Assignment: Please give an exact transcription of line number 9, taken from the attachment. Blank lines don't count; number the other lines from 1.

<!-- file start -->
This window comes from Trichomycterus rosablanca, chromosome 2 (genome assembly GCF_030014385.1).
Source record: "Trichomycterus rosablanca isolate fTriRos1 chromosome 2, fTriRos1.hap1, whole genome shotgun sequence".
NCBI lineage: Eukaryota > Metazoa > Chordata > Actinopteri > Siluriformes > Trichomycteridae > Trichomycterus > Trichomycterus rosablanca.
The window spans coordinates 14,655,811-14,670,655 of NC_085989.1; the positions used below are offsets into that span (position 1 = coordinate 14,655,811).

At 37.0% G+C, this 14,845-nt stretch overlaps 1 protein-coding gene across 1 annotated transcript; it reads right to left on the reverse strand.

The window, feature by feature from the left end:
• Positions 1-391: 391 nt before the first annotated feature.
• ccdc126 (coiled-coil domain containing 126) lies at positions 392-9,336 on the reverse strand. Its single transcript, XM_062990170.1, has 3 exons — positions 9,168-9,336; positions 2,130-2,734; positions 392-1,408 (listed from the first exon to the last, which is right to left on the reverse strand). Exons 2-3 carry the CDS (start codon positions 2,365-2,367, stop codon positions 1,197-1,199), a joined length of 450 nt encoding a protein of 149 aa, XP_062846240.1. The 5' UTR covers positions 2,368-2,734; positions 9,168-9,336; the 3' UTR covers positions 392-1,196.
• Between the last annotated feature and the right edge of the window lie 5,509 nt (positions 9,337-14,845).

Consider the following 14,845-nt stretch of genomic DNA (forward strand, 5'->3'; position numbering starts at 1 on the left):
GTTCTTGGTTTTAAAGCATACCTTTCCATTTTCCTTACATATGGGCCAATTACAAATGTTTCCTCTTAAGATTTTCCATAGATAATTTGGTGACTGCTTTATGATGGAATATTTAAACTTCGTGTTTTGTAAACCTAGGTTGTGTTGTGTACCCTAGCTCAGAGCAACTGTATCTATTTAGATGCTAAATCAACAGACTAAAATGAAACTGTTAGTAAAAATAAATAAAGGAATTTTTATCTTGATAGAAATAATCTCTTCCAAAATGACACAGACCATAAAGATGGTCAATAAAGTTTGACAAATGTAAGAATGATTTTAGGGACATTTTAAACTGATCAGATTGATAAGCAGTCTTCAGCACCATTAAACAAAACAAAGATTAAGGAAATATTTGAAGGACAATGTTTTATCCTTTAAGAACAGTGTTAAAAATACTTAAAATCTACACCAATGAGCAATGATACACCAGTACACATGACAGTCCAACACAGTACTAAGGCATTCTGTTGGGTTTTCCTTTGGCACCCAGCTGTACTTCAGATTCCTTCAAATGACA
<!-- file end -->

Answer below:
• Between the last annotated feature and the right edge of the window lie 5,509 nt (positions 9,337-14,845).